Week 1: Rocket Fin Optimization Simulations

Feb 27, 2019

Monday: I began my research by selecting and finalizing the equations that would be relevant to this project. Two equations stood out in particular:

  1. y = (1/2Mk)*ln([T – Mgq – kv2] / [T – Mg] where y is altitude, M is mass, k is a constant, g is -9.81 m/s2, v is velocity, and T is period
  2. t = ([M/k]/√ [Mg/k])*arctan(v/√[Mg/k]) where t is time, M is mass, k is a constant, g is -9.81 m/s2, and v is velocity

These will be the two equations that the flight of my model rockets will be simulated upon.


Tuesday: My senior project advisor and I planned out which company we would order our rocket parts from. Although we have not made the decision yet, we narrowed our choices down to Altus Metrum, Glenmarc, and Noris Rocketry, for an expendable set of motors, fins, nosecones, couplers, among other parts.


 Wednesday: I downloaded the two software programs that my senior project advisor and I are going to use extensively throughout this project: RockSim and OpenRocket. These two simulation programs take in rocket dimensions and material, and output the expected maximum altitude and velocity of the rocket by utilizing the two equations I listed above. I delved into this software, attempting to understand the difference in altitude that results from a small deviation in fin shape and size.


Thursday: I continued running my software simulations, attempting to formulate the three best fin designs for optimal flight performance. However, I quickly found out that I didn’t understand the function of the coupler in rocket flight. Therefore, I spent the majority of the day researching this rocket part and questioning my external advisor on the matter.


Friday: Today was the third day of software simulations, and I created a chart of all correlations between deviations in rocket parts and the effect they have on altitude. I finalized my calculations on one rocket fin configuration, as I deduced shark fins to be optimal. These fins are a couplet, shaped like shark fins that seem to be elusively proportional to altitude. These will be one set of configurations that I will build my model rockets off of.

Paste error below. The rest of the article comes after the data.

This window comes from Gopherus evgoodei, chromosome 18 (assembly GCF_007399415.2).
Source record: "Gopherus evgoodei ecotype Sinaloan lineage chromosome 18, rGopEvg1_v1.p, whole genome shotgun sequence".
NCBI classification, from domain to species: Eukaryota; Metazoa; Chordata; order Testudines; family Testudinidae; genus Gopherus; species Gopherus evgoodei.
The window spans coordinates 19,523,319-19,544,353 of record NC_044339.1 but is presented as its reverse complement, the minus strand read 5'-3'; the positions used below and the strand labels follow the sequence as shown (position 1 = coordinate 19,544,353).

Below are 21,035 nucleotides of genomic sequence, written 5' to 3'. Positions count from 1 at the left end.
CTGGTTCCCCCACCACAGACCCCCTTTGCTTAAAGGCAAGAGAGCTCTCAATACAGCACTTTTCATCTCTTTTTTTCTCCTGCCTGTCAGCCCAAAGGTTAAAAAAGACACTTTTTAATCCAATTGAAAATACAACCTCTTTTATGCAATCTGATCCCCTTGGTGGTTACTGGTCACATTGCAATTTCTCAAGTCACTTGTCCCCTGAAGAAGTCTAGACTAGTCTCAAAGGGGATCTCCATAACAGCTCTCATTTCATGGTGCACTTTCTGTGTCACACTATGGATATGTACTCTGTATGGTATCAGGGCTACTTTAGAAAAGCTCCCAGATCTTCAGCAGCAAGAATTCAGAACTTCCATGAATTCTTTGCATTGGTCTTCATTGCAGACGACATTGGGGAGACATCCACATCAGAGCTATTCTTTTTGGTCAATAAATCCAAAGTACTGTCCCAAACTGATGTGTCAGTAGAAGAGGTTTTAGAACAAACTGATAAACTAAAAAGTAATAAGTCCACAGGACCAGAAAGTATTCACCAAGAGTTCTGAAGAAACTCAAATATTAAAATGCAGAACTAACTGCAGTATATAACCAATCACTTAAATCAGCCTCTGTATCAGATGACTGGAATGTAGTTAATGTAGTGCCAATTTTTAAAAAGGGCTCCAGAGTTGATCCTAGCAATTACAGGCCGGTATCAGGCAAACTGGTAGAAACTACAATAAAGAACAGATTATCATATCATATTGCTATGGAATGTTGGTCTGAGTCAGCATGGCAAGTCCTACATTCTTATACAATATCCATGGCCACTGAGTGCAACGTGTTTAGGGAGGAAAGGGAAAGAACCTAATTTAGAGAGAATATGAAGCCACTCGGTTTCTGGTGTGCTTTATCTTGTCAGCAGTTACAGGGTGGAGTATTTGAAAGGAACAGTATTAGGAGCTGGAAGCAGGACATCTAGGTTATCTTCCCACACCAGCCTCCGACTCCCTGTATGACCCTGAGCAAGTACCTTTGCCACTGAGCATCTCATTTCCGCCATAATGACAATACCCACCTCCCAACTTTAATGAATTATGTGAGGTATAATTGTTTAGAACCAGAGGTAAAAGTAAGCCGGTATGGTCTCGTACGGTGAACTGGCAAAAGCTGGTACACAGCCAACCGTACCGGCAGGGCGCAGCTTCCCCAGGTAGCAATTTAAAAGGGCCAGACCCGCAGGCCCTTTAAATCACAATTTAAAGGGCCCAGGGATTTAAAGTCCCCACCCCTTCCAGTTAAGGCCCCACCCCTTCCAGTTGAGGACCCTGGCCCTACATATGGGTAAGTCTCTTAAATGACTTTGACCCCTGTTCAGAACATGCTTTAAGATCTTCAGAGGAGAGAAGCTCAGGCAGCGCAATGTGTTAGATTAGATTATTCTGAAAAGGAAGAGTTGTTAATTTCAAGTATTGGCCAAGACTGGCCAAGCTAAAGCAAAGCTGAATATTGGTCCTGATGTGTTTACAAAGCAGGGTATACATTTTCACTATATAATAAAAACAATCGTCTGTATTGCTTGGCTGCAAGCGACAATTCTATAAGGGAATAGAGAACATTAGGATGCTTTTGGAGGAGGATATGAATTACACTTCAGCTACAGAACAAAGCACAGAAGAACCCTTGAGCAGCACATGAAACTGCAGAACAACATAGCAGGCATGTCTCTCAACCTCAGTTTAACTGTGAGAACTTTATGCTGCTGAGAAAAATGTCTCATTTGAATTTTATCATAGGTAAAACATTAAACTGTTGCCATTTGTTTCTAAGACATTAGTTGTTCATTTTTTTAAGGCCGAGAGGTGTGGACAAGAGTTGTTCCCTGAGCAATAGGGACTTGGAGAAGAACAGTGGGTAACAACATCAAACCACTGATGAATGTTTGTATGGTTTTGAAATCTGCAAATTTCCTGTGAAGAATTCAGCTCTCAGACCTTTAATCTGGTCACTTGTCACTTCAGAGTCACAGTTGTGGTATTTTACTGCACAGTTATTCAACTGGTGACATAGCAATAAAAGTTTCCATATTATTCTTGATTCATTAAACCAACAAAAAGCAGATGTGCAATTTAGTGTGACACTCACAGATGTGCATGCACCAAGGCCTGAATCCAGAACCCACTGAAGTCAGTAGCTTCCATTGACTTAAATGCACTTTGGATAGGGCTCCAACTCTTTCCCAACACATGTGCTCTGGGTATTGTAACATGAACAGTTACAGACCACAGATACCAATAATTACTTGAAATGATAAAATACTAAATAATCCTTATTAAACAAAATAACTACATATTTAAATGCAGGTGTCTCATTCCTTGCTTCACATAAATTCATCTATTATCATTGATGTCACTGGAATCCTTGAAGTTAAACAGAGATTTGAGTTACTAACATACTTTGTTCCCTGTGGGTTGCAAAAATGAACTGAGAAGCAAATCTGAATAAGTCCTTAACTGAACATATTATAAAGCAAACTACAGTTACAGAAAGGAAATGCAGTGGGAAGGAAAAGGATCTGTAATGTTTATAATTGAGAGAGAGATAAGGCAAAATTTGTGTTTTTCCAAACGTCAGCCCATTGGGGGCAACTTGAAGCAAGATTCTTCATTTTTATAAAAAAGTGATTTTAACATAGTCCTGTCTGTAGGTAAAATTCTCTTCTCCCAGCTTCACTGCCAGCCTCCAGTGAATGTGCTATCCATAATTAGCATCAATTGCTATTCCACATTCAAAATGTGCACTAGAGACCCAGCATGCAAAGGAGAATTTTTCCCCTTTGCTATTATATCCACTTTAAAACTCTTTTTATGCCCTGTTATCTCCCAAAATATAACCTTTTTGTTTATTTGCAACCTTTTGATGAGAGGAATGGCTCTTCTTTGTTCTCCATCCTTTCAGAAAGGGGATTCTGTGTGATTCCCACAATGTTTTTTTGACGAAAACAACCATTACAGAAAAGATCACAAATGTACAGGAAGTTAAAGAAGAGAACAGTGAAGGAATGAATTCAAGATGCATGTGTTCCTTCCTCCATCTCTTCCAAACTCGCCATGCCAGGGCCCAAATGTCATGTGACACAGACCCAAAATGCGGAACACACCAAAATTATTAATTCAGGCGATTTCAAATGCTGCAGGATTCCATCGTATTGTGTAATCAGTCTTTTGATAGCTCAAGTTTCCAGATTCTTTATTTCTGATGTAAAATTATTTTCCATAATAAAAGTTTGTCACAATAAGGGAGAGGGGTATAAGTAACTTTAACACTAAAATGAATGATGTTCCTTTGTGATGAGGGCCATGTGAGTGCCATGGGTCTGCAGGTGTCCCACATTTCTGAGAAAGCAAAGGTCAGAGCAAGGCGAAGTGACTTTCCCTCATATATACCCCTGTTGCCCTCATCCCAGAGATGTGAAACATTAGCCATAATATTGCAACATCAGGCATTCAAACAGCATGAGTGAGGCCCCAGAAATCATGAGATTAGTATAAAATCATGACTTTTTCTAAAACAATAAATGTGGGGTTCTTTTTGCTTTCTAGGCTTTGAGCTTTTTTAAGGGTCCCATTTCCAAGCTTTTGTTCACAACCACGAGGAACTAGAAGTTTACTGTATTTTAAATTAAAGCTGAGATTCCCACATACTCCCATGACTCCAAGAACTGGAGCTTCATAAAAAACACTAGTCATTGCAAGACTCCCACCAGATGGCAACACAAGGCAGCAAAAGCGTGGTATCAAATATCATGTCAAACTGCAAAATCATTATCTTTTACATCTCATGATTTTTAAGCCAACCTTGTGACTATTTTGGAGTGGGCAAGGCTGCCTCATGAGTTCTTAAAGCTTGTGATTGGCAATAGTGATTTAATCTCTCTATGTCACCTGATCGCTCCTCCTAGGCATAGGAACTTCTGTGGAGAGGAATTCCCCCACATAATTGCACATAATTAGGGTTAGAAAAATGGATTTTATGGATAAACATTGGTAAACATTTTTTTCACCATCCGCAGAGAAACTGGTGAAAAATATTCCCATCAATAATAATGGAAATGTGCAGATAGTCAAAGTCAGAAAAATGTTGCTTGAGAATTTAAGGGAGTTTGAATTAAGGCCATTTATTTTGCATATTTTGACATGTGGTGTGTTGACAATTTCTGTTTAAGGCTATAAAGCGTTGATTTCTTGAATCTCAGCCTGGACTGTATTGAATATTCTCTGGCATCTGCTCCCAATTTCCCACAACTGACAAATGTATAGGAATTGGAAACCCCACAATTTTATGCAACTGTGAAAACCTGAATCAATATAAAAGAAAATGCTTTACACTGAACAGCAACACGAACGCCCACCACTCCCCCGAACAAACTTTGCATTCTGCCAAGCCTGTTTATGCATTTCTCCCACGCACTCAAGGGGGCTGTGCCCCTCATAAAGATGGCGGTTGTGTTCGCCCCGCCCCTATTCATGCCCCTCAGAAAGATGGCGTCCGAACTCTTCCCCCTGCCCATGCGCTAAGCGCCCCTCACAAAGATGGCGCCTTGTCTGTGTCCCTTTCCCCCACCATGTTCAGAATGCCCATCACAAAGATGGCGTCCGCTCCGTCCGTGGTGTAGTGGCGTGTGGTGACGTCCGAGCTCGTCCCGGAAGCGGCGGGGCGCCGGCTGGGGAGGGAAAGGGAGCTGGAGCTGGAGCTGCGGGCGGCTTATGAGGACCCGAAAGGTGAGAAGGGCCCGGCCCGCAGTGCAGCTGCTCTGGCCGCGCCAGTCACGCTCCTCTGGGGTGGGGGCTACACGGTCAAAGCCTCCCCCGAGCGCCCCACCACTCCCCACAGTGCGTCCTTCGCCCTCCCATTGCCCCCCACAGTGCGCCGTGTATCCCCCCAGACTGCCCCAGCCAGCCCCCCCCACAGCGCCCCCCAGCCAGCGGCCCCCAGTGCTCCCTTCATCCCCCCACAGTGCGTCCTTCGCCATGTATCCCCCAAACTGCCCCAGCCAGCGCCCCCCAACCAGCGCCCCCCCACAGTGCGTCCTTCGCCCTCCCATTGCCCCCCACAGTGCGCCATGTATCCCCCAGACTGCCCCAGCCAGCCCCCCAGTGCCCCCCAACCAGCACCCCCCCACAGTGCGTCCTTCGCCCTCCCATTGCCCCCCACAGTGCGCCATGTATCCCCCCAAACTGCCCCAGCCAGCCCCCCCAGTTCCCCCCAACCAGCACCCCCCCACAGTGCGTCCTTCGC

3 Replies to “Week 1: Rocket Fin Optimization Simulations”

  1. Ivana B says:

    I like how you gave us a breakdown of your work week. I just want you to know that it’s also OK tu sum up a week’s work in one to two paragraphs, as you won’t always have time to write a lot.

  2. Chethan B. says:

    Hi Akhil,
    This project sounds like a pretty nice mix of topics with some physics, software, and actual rocket building. Just wondering what is the period in the first equation you mentioned and what is the function of the coupler? Also, is it possible to make or simulate your own rocket fin designs? I’m excited to see how this turns out!

  3. Edrea J. says:

    This project seems to be really focused, pinpointing fin design. I think that, with all the interest in space travel recently (SpaceX just launched a spacecraft), this research will definitely be valuable. Also, you mentioned that you’ll be building model rockets. Are you constructing just the fins, or the whole rocket?

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